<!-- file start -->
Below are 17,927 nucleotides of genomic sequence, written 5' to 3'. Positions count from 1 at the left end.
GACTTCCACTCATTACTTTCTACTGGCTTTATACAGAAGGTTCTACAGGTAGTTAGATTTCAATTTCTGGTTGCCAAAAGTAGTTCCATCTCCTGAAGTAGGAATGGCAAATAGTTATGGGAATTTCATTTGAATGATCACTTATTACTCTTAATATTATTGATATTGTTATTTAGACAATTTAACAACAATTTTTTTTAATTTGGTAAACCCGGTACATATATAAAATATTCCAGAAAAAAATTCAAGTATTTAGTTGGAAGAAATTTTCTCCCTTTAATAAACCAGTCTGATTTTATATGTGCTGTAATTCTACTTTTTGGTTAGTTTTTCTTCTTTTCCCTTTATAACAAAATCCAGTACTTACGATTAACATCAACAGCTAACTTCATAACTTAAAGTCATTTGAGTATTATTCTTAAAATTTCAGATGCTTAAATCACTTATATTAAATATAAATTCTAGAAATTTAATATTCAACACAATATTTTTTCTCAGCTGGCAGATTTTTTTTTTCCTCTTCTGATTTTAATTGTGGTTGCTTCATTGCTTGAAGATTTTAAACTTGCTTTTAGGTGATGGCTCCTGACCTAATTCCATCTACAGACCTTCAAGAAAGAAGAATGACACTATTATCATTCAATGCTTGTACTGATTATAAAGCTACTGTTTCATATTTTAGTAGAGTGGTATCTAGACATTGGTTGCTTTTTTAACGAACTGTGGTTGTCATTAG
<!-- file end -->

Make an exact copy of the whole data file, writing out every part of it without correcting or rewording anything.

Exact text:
Below are 17,927 nucleotides of genomic sequence, written 5' to 3'. Positions count from 1 at the left end.
GACTTCCACTCATTACTTTCTACTGGCTTTATACAGAAGGTTCTACAGGTAGTTAGATTTCAATTTCTGGTTGCCAAAAGTAGTTCCATCTCCTGAAGTAGGAATGGCAAATAGTTATGGGAATTTCATTTGAATGATCACTTATTACTCTTAATATTATTGATATTGTTATTTAGACAATTTAACAACAATTTTTTTTAATTTGGTAAACCCGGTACATATATAAAATATTCCAGAAAAAAATTCAAGTATTTAGTTGGAAGAAATTTTCTCCCTTTAATAAACCAGTCTGATTTTATATGTGCTGTAATTCTACTTTTTGGTTAGTTTTTCTTCTTTTCCCTTTATAACAAAATCCAGTACTTACGATTAACATCAACAGCTAACTTCATAACTTAAAGTCATTTGAGTATTATTCTTAAAATTTCAGATGCTTAAATCACTTATATTAAATATAAATTCTAGAAATTTAATATTCAACACAATATTTTTTCTCAGCTGGCAGATTTTTTTTTTCCTCTTCTGATTTTAATTGTGGTTGCTTCATTGCTTGAAGATTTTAAACTTGCTTTTAGGTGATGGCTCCTGACCTAATTCCATCTACAGACCTTCAAGAAAGAAGAATGACACTATTATCATTCAATGCTTGTACTGATTATAAAGCTACTGTTTCATATTTTAGTAGAGTGGTATCTAGACATTGGTTGCTTTTTTAACGAACTGTGGTTGTCATTAG